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Recognize fake pages: Millions of fraudulent domains

In its Domain Fraud Report 2019, Proofpoint focuses on the latest developments in the areas of fraudulent domains (fake pages), tactics and activities by cyber criminals.

In 2018, the number of fake pages increased by 11%. That's a big number, but even more serious is the fact that fake domains exist for 96% of all real companies.

The signs of a dubious website

Cyber ​​criminals disguise their fake pages very well - especially when they imitate well-known online shops. At first, it is not even noticeable that these are fake pages on the Internet. However, there are signs that help to distinguish a reputable site from a fake shop:

  • URL: If a well-known web address has inconsistencies, you can be skeptical. The same skepticism is appropriate if the web address does not want to match the content of the site at all.
  • Cheap: Fake shops don't have to be extremely cheap, but the prices are often too good to be true.
  • Restricted payment options: Cyber ​​criminals often design their fake shops in such a way that ostensibly many payment options are offered. In the last step of the order, however, there is only one option, usually prepayment. If you encounter such a thing, it is best to cancel the purchase immediately as it is unlikely that you will ever receive your purchase.
  • Lack of contact information: A bad sign is the missing or incomplete imprint as well as insufficient information on availability. Remember: the corporate identity should be clearly visible. In addition to the postal address, the imprint also includes an authorized representative as well as an e-mail address and the commercial register number. You can check the authenticity of this number at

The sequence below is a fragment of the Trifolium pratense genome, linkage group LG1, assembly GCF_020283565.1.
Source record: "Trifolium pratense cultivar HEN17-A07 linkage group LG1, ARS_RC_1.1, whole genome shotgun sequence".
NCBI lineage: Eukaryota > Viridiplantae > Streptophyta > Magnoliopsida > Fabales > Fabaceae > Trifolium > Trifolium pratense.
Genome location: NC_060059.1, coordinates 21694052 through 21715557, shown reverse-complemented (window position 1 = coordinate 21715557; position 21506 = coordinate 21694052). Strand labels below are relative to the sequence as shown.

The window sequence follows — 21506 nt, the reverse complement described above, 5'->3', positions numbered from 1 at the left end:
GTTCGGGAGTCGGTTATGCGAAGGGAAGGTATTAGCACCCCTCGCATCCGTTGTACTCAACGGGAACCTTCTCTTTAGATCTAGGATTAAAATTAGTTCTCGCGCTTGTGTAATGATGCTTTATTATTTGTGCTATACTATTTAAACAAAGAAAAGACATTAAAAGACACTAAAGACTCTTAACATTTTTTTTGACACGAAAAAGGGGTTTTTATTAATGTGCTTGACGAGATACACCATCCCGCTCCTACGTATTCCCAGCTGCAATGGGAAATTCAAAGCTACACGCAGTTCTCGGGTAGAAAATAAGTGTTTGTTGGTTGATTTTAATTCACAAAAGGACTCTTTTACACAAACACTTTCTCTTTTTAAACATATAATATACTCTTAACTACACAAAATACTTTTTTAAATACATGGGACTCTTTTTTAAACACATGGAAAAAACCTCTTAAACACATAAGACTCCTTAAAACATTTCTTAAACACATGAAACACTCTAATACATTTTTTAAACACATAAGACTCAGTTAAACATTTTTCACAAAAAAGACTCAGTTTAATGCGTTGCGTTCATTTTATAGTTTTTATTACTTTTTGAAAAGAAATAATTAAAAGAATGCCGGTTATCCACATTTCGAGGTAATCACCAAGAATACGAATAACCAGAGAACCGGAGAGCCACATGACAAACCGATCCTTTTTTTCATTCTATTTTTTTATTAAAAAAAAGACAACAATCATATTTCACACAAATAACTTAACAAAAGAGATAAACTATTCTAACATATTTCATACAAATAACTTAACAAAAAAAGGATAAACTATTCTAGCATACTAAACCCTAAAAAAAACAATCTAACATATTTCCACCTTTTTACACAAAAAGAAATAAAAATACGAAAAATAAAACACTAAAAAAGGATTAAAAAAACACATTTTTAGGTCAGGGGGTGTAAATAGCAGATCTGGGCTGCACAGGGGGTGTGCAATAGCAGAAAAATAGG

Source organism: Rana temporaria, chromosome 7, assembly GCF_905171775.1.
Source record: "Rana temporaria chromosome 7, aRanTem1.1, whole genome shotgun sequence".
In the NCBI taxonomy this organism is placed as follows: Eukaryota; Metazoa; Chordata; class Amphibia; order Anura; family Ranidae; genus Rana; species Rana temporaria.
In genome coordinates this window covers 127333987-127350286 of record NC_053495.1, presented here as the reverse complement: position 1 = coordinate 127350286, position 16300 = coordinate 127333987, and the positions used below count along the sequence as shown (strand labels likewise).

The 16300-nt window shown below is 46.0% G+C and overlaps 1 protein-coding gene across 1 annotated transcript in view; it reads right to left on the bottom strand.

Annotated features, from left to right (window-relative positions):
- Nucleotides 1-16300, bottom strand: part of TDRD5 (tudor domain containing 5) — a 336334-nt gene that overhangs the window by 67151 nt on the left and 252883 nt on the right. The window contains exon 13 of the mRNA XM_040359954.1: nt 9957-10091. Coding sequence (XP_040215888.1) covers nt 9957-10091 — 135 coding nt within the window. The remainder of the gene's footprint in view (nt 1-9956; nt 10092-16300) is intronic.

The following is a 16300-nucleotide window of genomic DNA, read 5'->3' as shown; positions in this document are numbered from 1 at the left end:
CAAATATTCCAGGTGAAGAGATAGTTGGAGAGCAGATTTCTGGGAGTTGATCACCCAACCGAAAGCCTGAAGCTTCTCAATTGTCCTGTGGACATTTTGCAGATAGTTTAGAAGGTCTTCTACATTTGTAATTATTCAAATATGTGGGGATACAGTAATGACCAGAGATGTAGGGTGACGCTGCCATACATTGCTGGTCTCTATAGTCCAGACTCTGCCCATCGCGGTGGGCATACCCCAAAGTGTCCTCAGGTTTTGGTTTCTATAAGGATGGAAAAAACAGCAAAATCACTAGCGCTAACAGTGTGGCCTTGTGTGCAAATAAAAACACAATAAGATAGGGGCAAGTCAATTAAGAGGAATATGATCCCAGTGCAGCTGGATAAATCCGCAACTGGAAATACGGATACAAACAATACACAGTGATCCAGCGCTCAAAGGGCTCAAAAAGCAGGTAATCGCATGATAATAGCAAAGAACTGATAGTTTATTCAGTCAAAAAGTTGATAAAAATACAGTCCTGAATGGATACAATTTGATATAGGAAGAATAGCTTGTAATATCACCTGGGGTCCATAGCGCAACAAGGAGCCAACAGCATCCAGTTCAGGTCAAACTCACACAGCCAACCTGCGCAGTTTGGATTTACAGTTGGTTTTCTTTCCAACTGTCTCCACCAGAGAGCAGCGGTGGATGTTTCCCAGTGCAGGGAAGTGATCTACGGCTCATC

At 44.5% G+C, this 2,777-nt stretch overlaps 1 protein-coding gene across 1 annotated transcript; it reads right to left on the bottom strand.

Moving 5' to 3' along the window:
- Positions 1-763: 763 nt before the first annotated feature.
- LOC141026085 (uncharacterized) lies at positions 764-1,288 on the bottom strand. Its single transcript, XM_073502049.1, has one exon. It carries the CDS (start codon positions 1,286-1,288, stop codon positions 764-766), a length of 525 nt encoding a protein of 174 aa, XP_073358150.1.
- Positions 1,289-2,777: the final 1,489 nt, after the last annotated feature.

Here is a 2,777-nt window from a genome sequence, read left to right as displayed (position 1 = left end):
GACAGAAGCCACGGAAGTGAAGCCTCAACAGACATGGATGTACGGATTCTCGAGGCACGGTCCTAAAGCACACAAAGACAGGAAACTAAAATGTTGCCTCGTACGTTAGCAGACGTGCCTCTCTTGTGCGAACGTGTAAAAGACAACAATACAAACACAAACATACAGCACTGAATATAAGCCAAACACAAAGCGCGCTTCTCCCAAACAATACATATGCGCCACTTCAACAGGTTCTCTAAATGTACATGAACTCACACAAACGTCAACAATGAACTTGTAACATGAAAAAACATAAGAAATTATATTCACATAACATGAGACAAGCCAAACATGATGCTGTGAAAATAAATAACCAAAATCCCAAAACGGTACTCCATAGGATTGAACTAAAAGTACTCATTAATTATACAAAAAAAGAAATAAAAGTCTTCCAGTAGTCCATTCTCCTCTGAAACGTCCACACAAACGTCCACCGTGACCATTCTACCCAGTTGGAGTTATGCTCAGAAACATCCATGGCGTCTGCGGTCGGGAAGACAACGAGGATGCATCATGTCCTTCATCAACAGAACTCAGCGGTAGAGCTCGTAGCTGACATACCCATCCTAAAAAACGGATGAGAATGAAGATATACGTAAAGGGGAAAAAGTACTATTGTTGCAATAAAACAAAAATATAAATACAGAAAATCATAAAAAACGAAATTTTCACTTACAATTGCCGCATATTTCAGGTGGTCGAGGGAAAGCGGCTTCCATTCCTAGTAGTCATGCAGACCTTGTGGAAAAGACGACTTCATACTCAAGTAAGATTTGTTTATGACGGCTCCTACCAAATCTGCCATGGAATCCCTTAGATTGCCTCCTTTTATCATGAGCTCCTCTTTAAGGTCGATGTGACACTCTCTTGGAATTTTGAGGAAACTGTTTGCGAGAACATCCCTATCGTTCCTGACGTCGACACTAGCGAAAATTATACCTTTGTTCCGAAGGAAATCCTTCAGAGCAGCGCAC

• Seal: Fake shops rely on fictitious seals or on illegally displaying genuine seals of approval. Put it to the test by clicking on the respective seal. If you are forwarded to the certificate of the seal provider, the seal is genuine.
  • Reviews: Reviews on the web are a good thing, but don't be fooled. Remain skeptical if the customer ratings only exist within the shop, if they are exclusively positive, or if the reviewers come up with hymns of praise. It is better to feed the search engine you trust with the name of the shop and browse through the experiences of other users.
  • General terms and conditions: If the general terms and conditions (AGB) are missing, consumer advocates advise not to order on this site in the first place. The same applies if the terms and conditions are fictitious. Sometimes you come across copied terms and conditions or those that have been translated into bad German with a translation program.

Detect suspicious fake domains

Always take a look at the URL of the website you want to visit first. In the case of fake shops, inconsistencies can often be seen here, for example:

  • The domain actually ends in “.de”, but you can recognize other domain endings, for example “”.
  • The TLD (Top Level Domain) is completely different from the existing web shop.
  • The shop's web address does not match the content at all.
  • It may be lookalike domains. The brand name is slightly changed for such domains; for example, an “O” is replaced by a zero. This is easy to overlook - stay vigilant!

Not all seals are created equal - recognize fake pages

Seals have emerged over the years to make reputable online shops stand out as such. In order to receive a seal, the shops are checked for various parameters, which can differ from seal to seal.